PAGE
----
5. With my Build for the Skyhawk GB completed (still hosting though) it is time for me to make a start on my Harvard for this one. I have a few Harvard/Texan kits in the stash (4 at the last count) but decided to go with the Italeri release of the Occidental 1/48 kit for this build. Very nice box art and I would like to build an RAF one at some point. The kit was completely unmolested until I fetched it out of the stash and started taking pictures. One of the big pluses of this kit for me is the extensive decal sheet with markings for no less than 6 different aircraft from different countries. I can see me working my way through the options on this sheet over the coming years, as well as all the other Harvard/Texan decals I have! I also have some extras in the form of an Eduard brass set and some canopy masks. Yesterday being the usual British Bank Holiday weather that it was I made a start on the cockpit by giving everything a coat of the British grey/green cockpit colour, my thinking being that as this aircraft was built for the RAF then it might have the RAF interior colour, no doubt I am completely wrong but thats the colour it is and will be staying. And once the green was dry I painted the built in details and gave everything some light weathering and a bit of a wash and this is what the sidewalls and cockpit floor ended up like; The instrument panels are the ones supplied by Eduard which consist of a film with the dials on and an etched piece for the face of the panel, so I stuck the film to the back of the etch and then added a piece of white paper behind the film so that the dials would show up better. The bottom one has since been readjusted to actually be lined up! With the interior pieces pretty much done it was time to loosely assemble them. And with that all loosely assembled, no glue so that adjustment will be possible when it comes to fitting the cockpit into the fuselage. Speaking of which I have fitted it into one of the cockpit halves; Next job will be to get the fuselage halves together, hopefully this evening. Thanks for looking in and as usual all comments and criticisms are gratefully received. Craig.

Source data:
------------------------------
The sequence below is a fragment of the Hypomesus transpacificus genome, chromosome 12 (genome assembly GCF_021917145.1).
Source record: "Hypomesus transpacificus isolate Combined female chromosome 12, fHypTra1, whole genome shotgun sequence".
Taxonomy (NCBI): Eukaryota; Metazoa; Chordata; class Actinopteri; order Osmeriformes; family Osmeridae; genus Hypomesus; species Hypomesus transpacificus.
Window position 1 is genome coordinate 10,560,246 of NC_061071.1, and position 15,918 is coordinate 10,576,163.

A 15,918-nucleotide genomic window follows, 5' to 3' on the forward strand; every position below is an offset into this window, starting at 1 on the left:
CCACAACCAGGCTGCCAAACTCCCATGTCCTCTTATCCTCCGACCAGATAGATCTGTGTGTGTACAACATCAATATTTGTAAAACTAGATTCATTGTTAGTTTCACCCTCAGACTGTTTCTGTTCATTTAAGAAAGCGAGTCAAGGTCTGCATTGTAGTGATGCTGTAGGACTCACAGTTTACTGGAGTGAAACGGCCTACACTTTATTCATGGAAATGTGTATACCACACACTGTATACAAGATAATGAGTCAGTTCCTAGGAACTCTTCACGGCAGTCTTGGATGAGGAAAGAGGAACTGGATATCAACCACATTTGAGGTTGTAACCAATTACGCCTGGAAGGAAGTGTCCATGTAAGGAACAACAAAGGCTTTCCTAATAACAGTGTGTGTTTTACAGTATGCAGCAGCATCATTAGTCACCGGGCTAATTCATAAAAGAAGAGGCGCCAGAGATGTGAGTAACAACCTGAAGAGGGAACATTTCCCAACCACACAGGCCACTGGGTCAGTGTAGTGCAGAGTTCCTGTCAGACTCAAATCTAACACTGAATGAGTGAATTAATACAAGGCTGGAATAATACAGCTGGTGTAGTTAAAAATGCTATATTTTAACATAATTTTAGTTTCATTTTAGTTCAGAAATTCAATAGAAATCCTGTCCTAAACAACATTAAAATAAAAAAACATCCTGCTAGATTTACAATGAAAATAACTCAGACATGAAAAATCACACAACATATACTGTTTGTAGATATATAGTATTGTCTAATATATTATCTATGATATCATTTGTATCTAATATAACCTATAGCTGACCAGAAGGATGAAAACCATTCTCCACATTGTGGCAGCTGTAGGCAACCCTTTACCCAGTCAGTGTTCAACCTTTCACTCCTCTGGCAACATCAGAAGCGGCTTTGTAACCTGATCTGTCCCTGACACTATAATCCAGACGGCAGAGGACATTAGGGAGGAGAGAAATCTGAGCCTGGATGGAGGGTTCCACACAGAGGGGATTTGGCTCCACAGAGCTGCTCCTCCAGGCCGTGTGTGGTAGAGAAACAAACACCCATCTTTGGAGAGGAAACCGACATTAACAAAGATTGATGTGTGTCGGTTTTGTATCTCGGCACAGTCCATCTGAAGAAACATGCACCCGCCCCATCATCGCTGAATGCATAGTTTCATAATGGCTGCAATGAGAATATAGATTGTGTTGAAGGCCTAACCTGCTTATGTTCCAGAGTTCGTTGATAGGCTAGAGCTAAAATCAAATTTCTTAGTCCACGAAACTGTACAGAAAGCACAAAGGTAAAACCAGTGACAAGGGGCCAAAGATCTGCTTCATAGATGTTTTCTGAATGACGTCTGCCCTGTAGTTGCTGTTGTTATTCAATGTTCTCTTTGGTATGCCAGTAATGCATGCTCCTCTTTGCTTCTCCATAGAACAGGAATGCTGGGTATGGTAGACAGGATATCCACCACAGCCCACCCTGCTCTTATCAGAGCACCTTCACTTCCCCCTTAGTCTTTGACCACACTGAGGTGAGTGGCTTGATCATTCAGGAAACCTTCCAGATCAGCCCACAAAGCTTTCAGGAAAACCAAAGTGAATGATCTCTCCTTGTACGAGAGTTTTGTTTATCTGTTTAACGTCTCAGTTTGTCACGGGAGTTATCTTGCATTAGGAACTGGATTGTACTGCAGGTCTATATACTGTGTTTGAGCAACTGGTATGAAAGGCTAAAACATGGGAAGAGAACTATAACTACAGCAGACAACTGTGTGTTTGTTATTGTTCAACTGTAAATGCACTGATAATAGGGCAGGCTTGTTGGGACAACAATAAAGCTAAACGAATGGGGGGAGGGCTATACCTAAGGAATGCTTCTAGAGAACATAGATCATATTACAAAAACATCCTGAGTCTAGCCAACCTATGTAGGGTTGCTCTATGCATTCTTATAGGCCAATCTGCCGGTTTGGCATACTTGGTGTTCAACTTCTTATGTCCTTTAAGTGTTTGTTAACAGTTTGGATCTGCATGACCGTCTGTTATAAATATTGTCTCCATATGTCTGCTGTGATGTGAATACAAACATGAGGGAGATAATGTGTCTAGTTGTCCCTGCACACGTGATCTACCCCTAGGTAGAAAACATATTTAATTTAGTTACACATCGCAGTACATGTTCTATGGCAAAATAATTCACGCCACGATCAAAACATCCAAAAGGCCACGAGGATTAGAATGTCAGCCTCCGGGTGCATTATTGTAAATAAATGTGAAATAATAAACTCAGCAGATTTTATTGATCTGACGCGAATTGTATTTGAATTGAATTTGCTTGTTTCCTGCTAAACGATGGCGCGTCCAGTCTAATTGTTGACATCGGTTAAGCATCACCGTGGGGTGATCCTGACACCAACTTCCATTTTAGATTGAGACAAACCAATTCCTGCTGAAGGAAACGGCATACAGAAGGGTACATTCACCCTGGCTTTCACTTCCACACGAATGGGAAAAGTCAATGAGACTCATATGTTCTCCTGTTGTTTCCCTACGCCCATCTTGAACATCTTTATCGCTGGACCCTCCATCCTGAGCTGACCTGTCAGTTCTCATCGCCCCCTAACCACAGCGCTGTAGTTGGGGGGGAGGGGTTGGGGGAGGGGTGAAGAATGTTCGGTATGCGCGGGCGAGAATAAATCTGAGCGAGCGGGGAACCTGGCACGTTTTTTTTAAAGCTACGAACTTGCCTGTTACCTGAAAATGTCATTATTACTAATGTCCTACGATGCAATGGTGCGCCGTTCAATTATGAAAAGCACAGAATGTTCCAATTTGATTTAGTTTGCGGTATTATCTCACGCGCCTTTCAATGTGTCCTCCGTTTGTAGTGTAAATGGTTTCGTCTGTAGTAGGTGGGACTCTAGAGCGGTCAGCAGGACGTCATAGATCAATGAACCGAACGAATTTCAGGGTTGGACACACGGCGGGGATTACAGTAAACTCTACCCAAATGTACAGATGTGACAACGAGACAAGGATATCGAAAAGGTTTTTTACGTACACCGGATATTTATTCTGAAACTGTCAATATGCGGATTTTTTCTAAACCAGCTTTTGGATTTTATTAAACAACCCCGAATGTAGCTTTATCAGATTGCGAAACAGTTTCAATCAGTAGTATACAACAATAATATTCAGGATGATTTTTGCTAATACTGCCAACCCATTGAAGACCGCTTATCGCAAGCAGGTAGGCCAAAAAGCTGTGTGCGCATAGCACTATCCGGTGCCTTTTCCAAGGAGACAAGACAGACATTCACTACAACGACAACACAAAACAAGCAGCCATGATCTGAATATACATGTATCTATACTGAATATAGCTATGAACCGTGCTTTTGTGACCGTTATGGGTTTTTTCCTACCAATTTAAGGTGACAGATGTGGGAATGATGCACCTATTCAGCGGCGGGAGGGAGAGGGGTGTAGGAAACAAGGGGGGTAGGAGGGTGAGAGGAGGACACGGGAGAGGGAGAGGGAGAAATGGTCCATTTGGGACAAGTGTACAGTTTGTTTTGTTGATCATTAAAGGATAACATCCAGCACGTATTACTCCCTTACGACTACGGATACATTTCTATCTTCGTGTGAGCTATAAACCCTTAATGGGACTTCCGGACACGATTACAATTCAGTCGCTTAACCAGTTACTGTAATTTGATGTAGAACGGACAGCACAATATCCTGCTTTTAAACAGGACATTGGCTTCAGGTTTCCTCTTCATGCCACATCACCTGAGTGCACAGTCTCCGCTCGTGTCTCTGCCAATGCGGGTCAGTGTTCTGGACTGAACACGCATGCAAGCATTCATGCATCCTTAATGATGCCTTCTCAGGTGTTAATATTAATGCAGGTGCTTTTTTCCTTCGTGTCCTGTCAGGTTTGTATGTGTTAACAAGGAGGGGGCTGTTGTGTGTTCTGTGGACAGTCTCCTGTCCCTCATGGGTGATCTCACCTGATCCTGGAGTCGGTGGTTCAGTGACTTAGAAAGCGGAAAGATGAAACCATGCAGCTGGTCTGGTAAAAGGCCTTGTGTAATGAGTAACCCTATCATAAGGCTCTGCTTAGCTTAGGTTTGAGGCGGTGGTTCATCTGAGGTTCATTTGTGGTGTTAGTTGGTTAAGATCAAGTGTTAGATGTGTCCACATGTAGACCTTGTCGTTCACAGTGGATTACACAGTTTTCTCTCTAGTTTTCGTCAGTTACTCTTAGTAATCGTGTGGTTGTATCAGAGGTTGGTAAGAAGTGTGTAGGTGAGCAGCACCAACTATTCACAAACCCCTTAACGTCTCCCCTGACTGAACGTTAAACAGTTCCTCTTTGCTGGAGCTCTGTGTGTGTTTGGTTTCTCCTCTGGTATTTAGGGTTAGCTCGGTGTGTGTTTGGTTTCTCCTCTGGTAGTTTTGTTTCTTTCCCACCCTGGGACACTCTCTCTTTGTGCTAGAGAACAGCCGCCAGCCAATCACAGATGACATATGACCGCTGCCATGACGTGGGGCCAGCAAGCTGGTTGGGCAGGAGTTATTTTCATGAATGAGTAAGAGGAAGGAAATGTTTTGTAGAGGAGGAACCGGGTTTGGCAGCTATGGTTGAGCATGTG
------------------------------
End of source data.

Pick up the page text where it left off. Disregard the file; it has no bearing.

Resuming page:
6. Hi all! The third and final part of my Sarfice trio of aircraft is finally done and rolled out – North American AT-6D “C” joins my AD-4N “TR-KMP” and Fouga Magister “TR-KFJ” in celebration of the flying career of Jacques Borne. Those of you who have seen my previous RFIs on these will know the background and so I won’t bore you with that here. . I intend to mount these three on a presentation board in the future. Globally the last military operator to put the Harvard in to service, the GAP operated a fleet of six AT-6D/Harvards for many years. They arrived in Libreville in this dark blue paint scheme and then, over a number of years, they progressed through natural metal to a sand camouflage scheme. These were ex-SAAF. The construction number of this machine was 88-14876 which, I believe, was registered “TR-KFC” in Gabonese service. She was formerly 41-33904, EX931 (RAF – received?) and “7491” (SAAF), being delivered to the GAP on 15th December 1970. The fleet was retired in the 1980s. The base kit needed to be converted from T-6G configuration. The means by which I did this was to adopt a Yale canopy (thanks @Graham Boak for the steer) and upper rear fuselage. It almost fits! She also needed a blanked off single machine gun housing on the upper nose, which also had a groove running forward along the top of the cowling. The other major difference was the two Browning MGs in the wings. The fitment of these MGs meant the scribing of the access panels on the upper wings. I also added a few lumps and bumps here and there that were features of South African T-6s and removed the Rudder nav lights. Each of the Gabonese Harvards seemed to have different antenna fits. “C” had a simple pole to the rear of the canopy. They were pretty scruffy. You can see from the few available images that the blue came away readily. I’ve therefore used a fair bit of “modeller’s licence” to get dirt and scratches on her. For all of this work I was robustly supported by Wez @Wez, Geoff Timms at The Harvard Club of South Africa and Fred Borne. What did I do/use? Well: 1. Kit – Academy/Squadron T-6G Texan (Double Set) 1/72 and RS Models NA-64 Yale (92208) 1/72. I used the Yale cockpit and rear fuselage fairing. 2. Aftermarket – 0.5mm brass rod, Master Browning .30 calibre Machine guns (M1919), aerial from our kitchen broom! I planned to use Radial Engines and Wheels P&W R-1340 (72001) but despite a lot of scraping and sanding I couldn’t get it to fit in the Academy cowling. I also intended to use the Pavla cockpit set (72021) but in the end I used only the seats. I also intended to use the CMK Harvard conversion set but I have an aversion to vac form canopies and, in any case, it split on me! The exhaust in the set was not what I needed either. 3. Decals – Arctic Decals drawn and printed, Techmod white “C” in USAF Amarillo font. 4. Paints – Colourcoats USN Glossy Sea Blue (Post war) ACUS36) plus numerous Humbrols for various small parts 5. Weathering and washes – Flory Sand and Tamiya Weathering Powders. Prismacolor silver pencil I hope you like her as much as I do Martin